The Mystery of God


Unless we start out with a feeling of awe and astonishment – with what is often called a sense of the numinous – we shall make little progress on the Way. When Samuel Palmer first visited William Blake, the old man asked him how he approached the work of painting. “With fear and trembling,” Palmer replied. “Then you’ll do,” said Blake.

The Greek Fathers liken man’s encounter with God to the experience of someone walking over the mountains in the mist: he takes a step forward and suddenly finds that he is on the edge of a precipice, with no solid ground beneath his foot but only a bottomless abyss. Or else they use the example of a man standing at night in a darkened room: he opens the shutter over a window, and as he looks out there is a sudden flash of lightning, causing him to stagger backwards, momentarily blinded. Such is the effect of coming face to face with the living mystery of God: we are assailed by dizziness; all the familiar footholds vanish, and there seems nothing for us to grasp; our inward eyes are blilnd, our normal assumptions shattered.

From Met. Kallistos Ware’s The Orthodox Way.

There are several forms of mystery, particularly spiritual mystery, in our culture. One of them enjoys speaking of God in mysterious terms, for so long as God remains mysterious then nothing certain can be said about Him, nor can anything certain be said to us. Thus, such a mysterious God is very comfortable, for we are left only with our spirituality, and only a very vague God.

Another form of mystery is closer to the “whodunit.” It is the mystery of simply not knowing. If left at this point our relationship with God, like the previous form described, simply becomes another means of hiding from God.

Then there is Bishop Kallistos’ Mystery “[like a] sudden flash of lightning, causing [us]to stagger backwards, momentarily blinded.” As His Beatitude notes, “such is the effect of coming face to face with the living mystery of God.” This is not an encounter that leads us to a spirituality or to an agnosticism – but rather to a true knowledge of God in the face of Jesus Christ. Such an encounter is that of creature before His Creator – such an experience never leaves us unchanged.

Our Creator has revealed to us a Way of Life – a Way that allows us not only to know Him, but also to be slowly conformed to His image by grace. Our relationship with God does not exist to meet our religious needs (there are no such things). It exists to make us truly human – and as a truly human person – to conform us to the image of His beloved Son. Nothing less.

Metropolitan Kallistos tells the story of his own conversion – how he dropped accidentally into the Russian Cathedral in London on a rainy day and found himself in Paradise. What a fortuitous flash of lightening. May God bless all those who stumble into His path and grant them saving knowledge of the living mystery of God.

About Fr. Stephen Freeman

Fr. Stephen is a retired Archpriest of the Orthodox Church in America, Pastor Emeritus of St. Anne Orthodox Church in Oak Ridge, Tennessee. He is also author of Everywhere Present: Christianity in a One-Storey Universe, and Face to Face: Knowing God Beyond Our Shame, as well as the Glory to God podcast series on Ancient Faith Radio.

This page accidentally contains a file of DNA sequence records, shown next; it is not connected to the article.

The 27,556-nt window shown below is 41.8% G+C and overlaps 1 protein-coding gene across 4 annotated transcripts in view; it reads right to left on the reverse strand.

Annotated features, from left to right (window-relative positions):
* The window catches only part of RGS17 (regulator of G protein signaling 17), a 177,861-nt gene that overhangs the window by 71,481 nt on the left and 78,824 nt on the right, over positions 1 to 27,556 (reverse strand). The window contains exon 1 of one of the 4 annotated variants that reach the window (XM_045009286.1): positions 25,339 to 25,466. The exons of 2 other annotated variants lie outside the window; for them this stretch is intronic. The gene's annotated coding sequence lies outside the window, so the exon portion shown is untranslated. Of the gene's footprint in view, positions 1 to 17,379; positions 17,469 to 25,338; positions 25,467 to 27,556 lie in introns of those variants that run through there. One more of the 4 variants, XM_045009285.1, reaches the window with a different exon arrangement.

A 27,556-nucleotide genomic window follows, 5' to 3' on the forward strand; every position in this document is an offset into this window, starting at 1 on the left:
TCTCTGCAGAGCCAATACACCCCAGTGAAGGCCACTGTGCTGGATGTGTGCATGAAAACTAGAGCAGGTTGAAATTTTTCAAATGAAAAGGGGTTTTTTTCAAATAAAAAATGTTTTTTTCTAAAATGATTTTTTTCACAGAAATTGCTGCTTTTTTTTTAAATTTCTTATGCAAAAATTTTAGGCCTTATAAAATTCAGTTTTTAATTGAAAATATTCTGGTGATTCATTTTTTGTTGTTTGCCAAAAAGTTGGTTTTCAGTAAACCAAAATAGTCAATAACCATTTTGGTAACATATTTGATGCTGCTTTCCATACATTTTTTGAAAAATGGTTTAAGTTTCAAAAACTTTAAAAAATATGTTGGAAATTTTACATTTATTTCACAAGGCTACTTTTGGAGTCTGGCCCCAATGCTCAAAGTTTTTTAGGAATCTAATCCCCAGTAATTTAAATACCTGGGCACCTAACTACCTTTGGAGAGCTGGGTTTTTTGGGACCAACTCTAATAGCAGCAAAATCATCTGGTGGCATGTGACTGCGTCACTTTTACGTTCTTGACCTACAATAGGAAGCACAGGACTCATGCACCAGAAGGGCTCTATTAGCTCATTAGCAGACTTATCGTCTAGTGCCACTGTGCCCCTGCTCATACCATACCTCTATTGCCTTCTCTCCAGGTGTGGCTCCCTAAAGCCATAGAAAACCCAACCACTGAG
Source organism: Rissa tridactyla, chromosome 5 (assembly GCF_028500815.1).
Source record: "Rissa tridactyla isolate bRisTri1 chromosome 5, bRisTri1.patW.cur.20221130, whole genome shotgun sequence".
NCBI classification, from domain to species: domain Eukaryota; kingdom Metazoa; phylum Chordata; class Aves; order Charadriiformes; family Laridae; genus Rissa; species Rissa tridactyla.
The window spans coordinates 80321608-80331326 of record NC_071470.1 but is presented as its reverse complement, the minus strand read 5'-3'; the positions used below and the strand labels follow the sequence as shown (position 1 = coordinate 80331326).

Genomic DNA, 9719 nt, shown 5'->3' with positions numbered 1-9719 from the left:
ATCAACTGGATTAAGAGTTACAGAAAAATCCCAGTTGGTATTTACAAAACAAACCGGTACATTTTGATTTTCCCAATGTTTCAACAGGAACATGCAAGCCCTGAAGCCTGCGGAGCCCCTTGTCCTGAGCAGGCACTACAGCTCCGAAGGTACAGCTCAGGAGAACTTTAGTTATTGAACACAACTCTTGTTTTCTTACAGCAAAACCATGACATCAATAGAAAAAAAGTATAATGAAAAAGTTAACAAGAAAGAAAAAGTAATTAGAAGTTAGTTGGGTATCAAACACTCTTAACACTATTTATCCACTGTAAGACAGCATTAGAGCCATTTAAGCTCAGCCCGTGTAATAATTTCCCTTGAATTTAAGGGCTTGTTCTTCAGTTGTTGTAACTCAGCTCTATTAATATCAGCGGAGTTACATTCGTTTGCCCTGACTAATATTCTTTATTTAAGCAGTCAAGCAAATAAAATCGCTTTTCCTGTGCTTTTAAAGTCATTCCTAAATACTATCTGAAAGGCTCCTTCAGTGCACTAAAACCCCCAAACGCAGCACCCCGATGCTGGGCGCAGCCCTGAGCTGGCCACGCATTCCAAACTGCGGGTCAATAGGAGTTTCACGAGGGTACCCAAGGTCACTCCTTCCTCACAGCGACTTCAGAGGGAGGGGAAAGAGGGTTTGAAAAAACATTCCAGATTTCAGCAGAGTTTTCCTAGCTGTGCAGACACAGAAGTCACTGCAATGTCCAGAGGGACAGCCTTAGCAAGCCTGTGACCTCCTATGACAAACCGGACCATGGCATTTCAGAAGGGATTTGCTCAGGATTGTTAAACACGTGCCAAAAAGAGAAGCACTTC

2 responses to “The Mystery of God”

  1. Joshua W. Avatar

    Fr. Stephen,

    I’ve read, with avidity, your blog for a few months now, and it has been very helpful, grounding me in Orthodoxy (though my wife and I are attending and members at a local Pentecostal church). My day job is as a hospital chaplain resident and, again, your words have helped me be present with others in their joy and sorrow. To God be the glory!

    My question to you, however, is not so much about the above as it is about my other work, as a songwriter and musician. I am continually beset by feelings that any self-promotion is prideful, that I should, as it were, retreat to the desert and out of public life and the continual hustle of trying to gain acclaim, plaudits, and shows. On the other hand, when I have followed that voice and retreated, I have found that I can’t just sit idly by and write songs for myself in privacy: they, the songs, need to come out and be heard by someone, other than my wife, my cat, and myself. So, in short, I’m torn between feeling like any movement toward self-promotion is prideful and the apparent uselessness of writing and playing songs purely for myself.

    I don’t quite know what I’m asking you to do (other than, of course, pray), but I’m wondering if there is any advice or direction you can give surrounding this. I appreciate your time and effort.

    God keep you,


  2. fatherstephen Avatar

    Thank you for your kind words – and I will pray. It seems to be the inherent nature of the music industry that it engages in promotion, etc. It is filled with temptation – all fame and notoriety are – though many positions will bring that kind of attention no matter.

    Pray, try to avoid the sins you know of. If I had general advice, it would be concentrate more on knowing God than making Him known (not that we do not have a command to do the latter). But without knowing Him yet more deeply, we are marketing a stranger. You must be the best witness you have for Christ, i.e. your own life must be better than your songs. If that’s the case, things will tend to fall in place. It’s when things get out of shape that most problems begin.

    Knowing God matters. The songs may not. Go back and read my posting What Matters. It may say all I need to say.

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